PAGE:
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Thursday, 16 May 2013
Page: 3477


Dr STONE (Murray) (12:11): As I was saying in my earlier remarks before the debate was interrupted: you can imagine that the economies of scale are such that just a few vacancies—perhaps only three or four over several weeks—can make a significant difference to the viability of a small rural or regional aged-care facility that may only have some 40 or 50 beds. Then there is the issue of the burden of the red tape—a crippling lot of regulations, often simply for the sake of regulation, it seems. The sector is stymied by requirements to document and double-document, often requiring the hiring of expensive consultants. Everyone agrees that the sector needs appropriate and tight quality control. We are all horrified when we see in the media cases of the most frail and vulnerable taken advantage of in an aged-care facility. However, that is a very rare occurrence, and most facilities do their utmost to make sure they have an excellent standard of service and safety.

The burden of red tape should not be such that one-size-fits-all is the standard. If you have a facility of 500 or so beds in a metropolitan area, your capacity to constantly send back forms and be oversighted is quite different to when you have a 50-bed facility located on the banks of the Campaspe River. I agree that the requirement for the same quality of care needs to be there, but the capacity for those two different facilities to employ special administrative staff or consultants is quite different. The endless compliance requirements are often replicated, and it kills the passion for the work for many of the aged-care nurses, who are there to support their residents, not to endlessly fill in duplicated and meaningless forms. Given that aged-care nurses earn 20 to 30 per cent less than their acute-care colleagues, this adds mightily to their frustration with their workplace. No wonder the aged-care workforce is ageing and that it is often difficult to attract a new generation of aged-care workers, particularly when there is an acute shortage of division 1 nurses in the nearby hospital. We need the very best quality of care in these facilities. We need men as well as women working in these places, as there are more men coming into aged care.

Numbers of aged-care facilities in my electorate have made the point that we can go too far in keeping people supported in their homes if it means that when they finally come in to residences they have already had a significant compromise in their own health. Of course we support ageing in place. In the Howard government days we significantly advanced the opportunities for older people to remain at home for as long as possible, but it does come to a stage where it is not sensible to provide a whole range of very expensive services to people in their own homes when they are beyond being able to be independent in their own places. We need to watch that we do not swing the pendulum too far in the other direction.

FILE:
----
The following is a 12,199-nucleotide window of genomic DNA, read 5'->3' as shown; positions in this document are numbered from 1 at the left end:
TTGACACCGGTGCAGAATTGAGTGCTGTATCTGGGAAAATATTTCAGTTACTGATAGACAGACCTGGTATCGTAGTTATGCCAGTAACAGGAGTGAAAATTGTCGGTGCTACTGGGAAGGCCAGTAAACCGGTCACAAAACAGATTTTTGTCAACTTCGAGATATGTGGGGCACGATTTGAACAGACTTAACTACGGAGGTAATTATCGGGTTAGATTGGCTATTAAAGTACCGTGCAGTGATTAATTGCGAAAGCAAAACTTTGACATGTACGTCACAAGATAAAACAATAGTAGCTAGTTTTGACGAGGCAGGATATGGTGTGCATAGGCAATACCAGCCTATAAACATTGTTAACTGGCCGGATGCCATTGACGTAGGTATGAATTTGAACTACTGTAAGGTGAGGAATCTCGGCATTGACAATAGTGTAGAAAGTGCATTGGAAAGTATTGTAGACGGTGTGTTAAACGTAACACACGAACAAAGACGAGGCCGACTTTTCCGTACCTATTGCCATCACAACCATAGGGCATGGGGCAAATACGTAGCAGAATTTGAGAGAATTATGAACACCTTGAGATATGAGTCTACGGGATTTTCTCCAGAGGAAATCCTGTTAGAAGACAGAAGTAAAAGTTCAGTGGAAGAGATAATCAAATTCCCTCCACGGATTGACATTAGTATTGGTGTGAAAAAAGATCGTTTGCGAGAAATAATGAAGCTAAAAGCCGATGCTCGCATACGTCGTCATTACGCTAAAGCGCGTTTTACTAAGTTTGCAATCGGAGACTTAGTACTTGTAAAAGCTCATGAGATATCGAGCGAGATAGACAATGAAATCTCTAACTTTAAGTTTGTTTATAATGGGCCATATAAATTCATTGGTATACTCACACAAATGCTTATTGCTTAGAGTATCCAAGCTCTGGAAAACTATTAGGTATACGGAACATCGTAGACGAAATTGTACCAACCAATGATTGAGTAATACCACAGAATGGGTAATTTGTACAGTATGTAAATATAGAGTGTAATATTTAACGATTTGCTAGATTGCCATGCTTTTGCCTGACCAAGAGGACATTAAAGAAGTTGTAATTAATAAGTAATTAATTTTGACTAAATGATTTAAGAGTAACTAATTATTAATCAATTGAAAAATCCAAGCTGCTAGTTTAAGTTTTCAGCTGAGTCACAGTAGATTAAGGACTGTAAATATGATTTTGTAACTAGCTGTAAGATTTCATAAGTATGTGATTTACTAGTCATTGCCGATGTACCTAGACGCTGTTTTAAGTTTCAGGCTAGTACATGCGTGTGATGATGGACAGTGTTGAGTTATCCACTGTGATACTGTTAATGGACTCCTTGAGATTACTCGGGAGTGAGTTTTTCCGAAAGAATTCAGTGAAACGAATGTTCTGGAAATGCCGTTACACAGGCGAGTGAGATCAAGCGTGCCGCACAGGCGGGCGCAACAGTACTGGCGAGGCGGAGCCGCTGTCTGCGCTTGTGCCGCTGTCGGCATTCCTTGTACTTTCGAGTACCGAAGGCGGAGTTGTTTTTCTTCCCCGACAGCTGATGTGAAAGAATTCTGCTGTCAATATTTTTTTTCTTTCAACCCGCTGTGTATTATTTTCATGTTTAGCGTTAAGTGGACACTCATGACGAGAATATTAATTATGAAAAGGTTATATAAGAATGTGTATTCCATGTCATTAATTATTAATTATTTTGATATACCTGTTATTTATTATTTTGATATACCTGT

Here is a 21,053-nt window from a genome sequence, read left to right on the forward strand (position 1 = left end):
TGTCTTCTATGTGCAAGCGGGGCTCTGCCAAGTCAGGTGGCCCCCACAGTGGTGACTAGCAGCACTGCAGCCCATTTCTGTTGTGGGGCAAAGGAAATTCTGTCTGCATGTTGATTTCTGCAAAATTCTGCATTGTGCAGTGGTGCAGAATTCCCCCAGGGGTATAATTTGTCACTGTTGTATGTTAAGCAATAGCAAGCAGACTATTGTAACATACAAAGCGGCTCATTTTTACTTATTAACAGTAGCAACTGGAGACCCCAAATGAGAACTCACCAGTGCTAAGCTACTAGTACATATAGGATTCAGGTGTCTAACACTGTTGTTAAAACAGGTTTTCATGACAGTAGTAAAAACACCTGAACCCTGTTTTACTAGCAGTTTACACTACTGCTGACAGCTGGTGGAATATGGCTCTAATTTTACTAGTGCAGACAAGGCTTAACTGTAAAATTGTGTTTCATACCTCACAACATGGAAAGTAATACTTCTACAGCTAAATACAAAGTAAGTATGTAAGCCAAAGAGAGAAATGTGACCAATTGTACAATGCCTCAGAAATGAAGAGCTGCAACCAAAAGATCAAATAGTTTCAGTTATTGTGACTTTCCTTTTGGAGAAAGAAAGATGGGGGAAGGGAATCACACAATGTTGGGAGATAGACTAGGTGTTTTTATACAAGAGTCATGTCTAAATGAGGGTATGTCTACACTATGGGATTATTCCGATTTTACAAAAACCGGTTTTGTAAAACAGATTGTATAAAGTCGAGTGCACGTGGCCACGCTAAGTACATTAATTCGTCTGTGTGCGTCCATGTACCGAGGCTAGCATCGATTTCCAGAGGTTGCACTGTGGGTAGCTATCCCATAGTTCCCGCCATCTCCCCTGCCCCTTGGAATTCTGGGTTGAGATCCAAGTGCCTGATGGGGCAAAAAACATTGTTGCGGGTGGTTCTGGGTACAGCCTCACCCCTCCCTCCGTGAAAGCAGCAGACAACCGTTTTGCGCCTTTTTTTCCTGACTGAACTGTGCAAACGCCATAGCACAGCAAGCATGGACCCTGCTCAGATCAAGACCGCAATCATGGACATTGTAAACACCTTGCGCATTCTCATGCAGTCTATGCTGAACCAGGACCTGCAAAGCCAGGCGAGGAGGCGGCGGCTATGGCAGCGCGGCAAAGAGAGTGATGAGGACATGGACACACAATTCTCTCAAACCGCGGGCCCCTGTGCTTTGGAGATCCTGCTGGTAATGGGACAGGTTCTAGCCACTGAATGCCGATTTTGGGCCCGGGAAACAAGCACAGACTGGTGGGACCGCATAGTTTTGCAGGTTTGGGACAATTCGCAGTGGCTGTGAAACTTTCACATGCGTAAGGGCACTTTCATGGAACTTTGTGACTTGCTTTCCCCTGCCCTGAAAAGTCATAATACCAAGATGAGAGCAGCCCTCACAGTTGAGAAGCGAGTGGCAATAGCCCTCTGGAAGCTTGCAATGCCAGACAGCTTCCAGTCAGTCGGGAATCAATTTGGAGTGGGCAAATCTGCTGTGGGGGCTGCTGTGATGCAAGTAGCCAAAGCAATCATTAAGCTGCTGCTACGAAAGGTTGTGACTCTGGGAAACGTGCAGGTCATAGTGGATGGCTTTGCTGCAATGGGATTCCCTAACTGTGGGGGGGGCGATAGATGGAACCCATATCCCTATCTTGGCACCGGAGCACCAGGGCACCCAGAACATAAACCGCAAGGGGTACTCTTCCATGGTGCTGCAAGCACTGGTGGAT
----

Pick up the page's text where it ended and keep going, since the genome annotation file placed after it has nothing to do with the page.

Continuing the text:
In summary, the Living Longer Living Better package of five bills does not resolve many outstanding viability issues for providers, particularly in rural and regional Australia where the size of the facilities is typically much smaller than those you find in metropolitan areas. The $1.6 billion cut from the aged-care funding instrument, ACFI, under these reforms has placed even more pressure on the sector, and many now fear they are going to the wall. These five bills only cherry pick a few recommendations of the Productivity Commission report Caring for older Australians, which was delivered in 2011. The five bills add to regulation for an already overburdened and highly regulated sector. The five bills establish the framework for the workforce supplement, which has created uncertainty and will be potentially costly for providers. This relies on cuts to ACFI and appears to be a political mechanism to unionise the sector rather than a sensible activity which will make sure that you have a proper matching of the workforce with the workplace.

The five bills are typical of this government's practice of enacting framework legislation and leaving the bulk of the detail to delegated legislation. This is asking us to buy a pig in a poke. It is putting off the hard work until a little later, or is it a case of trying to keep more of the bad news out of the House and therefore genuine debate? We are very suspicious that there is not enough detail in this legislation. It should not be a mere framework; it should give us a great deal of detail, so we can understand whether it serves our ageing population well into the future. We do not know the full impact of these bills yet, and that is a serious problem.

I end where I began, by saying that care of our aged, our frail elderly, our most vulnerable, is one of the most important things a civil society can do. Australia needs to be proud of the quality of its aged-care sector. I commend the member for Mackellar, who, when she was Minister for Seniors, did extraordinarily good work in making sure that the quality and standards of Australian aged care were world's best. But you can overburden the sector with costs and you can underfund the sector. You can overburden the sector with regulation, and all you do is cripple the sector which is so important to the future of older Australians. We are an ageing population. We have a significant number of concerns about proper care of and the best place for those with dementia or Alzheimer's conditions. At the moment in rural and regional Australia we have a significant skilled workforce issue and have difficulty in finding division 1 nurses who need to be in this sector. I am concerned about this set of bills. I think that a lot of the sector is waiting for a change of government to put all of this right. Let's hope a change of government comes soon enough.